The continued existence of Sigur Rós is surely proof positive that benevolent forces do indeed glitter away quietly in a forgotten corner of the universe. If so, the fact that they’re currently on an indefinite hiatus merely underlines what we’ve all long suspected: that we probably never really deserved them in the first place.
Still, vocalist Jónsi Birgisson’s gossamer, reverb-steeped hootings are so integral to the Sigur Rós sound that pining devotees should certainly get something of a fix from Go, his first solo album proper (if by ‘solo’ we agree to mean ‘quite heavily collaborative’). Whether or not the ethereal high will be quite as dizzying, though, will depend on how much of a purist you are: if the notion of replacing lushly swollen strings with glitchy pop synths and Hopelandic with - gasp! - fractured English nauseates and upsets you, then you’re unlikely to find solace here.
Which would be a terrible shame as it happens, because Go is, at its strongest, an album of almost lung-collapsing loveliness. Opener ‘Go Do’, for starters, took about six listens through to be crowned my musical highlight of 2010 thus far. A blindingly twinkly, thousand-faceted emerald of a tune, it fidgets into life with a looped trill of twittering electro birdsong before being borne off on ribbons of twisting flute over a pounding, rifle-crack drum beat.
Birgisson’s decision to sing (almost) the whole album in English needn’t be a concern, actually - his delivery remains so cloaked in accent and falsetto, we probably wouldn’t even notice if we hadn’t been told. Still, if you concentrate hard enough, ‘Go Do’ appears to pack a vaguely motivational message about casting off self-doubt and getting on with things: "Go sing too loud" implores our impish guide, his spectral croon arguably a little, um, too loud. In fact, the vocal remains pretty high in the mix everywhere on Go, but never seems quite so startlingly prominent as on this introductory line. (Then again, either way it's hardly a challenge to get used to something so damned pretty.)
‘Make your voice break, sing it out / Go scream, do shout / Make an earthquake / You wish fire would die and turn colder / You wish your young could see you grow older / We should always know that we can do anything.’ Again, I’m claiming these are the words, although it’s pretty much impossible to tell, which only adds to the intoxicating air of wide-eyed wonder that pervades the entire record. It’d scarcely matter what language ‘Go Do’ was sung in, to be honest: it probably hasn’t occurred to Birgisson, but there’s a wonderful irony to a song impelling us toward thrusting creativity that makes us want only to slump down and dissolve in its sheer gorgeousness.
‘Animal Arithmetic’ ratchets up the pop quotient even further, the melody outrageously coltish - it reminds you of nothing so much as scampering barefoot down a grassy hillside, and realising you’re going slightly too fast to remain vertical for much longer - and yet the whole thing is buried under a clacking, clattering cutlery drawer of off-kilter sampled percussion that somehow manages to scaffold it and keep it upright for the requisite three minutes. A couple of tracks further on, ‘Boy Lilikoi’ is cut from much the same cloth, although a cleaner and more overtly saccharine affair; arguably just what you’d expect from a song being used on Jónsi’s website as the teaser.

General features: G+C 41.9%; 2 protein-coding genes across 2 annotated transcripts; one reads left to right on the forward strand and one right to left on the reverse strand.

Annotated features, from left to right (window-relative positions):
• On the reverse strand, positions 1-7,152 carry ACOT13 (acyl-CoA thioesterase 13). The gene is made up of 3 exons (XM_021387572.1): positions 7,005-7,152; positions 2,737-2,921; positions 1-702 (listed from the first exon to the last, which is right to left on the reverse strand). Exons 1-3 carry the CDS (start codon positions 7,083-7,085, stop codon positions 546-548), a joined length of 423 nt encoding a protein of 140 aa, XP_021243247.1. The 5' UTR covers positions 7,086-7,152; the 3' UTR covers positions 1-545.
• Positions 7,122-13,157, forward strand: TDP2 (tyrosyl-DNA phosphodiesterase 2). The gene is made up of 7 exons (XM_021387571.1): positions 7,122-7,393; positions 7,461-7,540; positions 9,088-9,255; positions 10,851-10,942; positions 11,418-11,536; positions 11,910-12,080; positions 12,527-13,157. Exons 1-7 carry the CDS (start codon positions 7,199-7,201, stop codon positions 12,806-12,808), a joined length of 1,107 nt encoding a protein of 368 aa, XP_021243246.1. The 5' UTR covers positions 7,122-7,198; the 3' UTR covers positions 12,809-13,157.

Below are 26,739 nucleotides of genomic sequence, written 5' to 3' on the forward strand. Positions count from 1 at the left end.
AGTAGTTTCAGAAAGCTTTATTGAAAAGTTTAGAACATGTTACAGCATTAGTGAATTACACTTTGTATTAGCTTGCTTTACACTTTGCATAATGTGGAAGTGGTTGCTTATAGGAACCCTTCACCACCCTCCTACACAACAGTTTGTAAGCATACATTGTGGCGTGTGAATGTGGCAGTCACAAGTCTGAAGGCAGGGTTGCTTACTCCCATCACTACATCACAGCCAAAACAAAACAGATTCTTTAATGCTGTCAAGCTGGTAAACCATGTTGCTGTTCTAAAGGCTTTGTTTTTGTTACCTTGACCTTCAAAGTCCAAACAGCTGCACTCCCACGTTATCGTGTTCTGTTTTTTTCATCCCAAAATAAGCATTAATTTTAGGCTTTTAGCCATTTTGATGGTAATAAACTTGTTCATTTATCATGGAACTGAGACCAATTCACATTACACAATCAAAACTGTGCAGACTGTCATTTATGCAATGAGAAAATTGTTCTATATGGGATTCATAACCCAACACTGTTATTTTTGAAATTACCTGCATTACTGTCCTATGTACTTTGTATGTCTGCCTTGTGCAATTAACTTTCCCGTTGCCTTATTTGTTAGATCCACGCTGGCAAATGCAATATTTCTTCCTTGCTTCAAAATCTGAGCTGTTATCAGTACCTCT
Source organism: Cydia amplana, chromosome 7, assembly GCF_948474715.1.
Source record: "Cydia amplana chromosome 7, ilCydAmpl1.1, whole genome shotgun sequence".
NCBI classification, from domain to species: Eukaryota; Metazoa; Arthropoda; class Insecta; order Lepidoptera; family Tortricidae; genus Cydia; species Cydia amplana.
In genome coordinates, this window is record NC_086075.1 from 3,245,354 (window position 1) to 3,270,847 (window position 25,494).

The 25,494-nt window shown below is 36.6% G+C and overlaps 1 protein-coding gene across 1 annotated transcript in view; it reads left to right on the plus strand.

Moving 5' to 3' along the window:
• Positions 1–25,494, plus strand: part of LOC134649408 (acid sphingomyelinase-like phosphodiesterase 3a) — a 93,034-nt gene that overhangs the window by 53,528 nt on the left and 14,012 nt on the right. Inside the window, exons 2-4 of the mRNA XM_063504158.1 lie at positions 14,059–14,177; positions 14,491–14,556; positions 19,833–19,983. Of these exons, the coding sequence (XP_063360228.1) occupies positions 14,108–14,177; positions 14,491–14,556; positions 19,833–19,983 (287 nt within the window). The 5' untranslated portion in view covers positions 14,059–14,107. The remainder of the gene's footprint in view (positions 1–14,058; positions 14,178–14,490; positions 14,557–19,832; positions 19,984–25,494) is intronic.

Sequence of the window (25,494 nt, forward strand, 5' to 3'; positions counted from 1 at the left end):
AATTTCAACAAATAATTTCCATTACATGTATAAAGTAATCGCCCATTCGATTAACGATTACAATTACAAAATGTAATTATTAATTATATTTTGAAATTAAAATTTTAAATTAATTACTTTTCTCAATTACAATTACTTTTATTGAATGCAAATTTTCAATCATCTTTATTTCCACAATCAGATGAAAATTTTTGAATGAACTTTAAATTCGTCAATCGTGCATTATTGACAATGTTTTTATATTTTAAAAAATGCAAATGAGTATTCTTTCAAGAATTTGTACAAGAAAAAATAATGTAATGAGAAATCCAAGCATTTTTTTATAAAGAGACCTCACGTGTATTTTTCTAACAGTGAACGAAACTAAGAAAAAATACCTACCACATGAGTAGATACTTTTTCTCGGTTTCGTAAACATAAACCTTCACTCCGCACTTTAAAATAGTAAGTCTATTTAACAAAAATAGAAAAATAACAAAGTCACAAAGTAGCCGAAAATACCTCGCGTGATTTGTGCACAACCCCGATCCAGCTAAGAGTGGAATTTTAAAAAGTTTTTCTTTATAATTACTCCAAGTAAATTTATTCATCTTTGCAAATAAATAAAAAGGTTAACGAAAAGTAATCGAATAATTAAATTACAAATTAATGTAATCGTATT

The more introspective moments on Go offer valuable pockets of relative tranquillity on a kaleidoscopic aurora of a record. ‘Tornado’ is piano-heavy, swirling and suitably elemental in atmosphere, while 'Kolnidur' pulses and throbs to the currents of a stabbing cello undertow. The album’s closing brace, 'Grow Till Tall' and 'Hengilás', come across like a fairytale and a elegy respectively: the former climaxes in a shimmering, whiteout haze of ambient euphoria, while the latter retreats into doe-eyed mahogany vibes to end the album on an almost unbearably tender downbeat.
What’s really satisfying about Go is the way the soaring architecture of symphonic hipster du jour Nico Muhly’s compositional work looms just as large on the more effervescent numbers as it does in these quieter spots - it really drawing everything together into a wonderfully coherent whole, despite the record’s ever-shifting tides and Birgisson’s violently affecting knack for distilling every emotion known to humanity into a single echoing chord change.
Apparently, this album was originally intended to be as a stripped-back collection of humbly intimate acoustic tracks: somewhere between the beginning and the end of whatever journey brought it to us in its current form, it clearly lost its way spectacularly. And, while an acoustic Jónsi album will doubtless be a thing of rare and exquisite charm when it does appear, it’s impossible not to be thrilled that this one went walkabout.
9Mark Powell's Score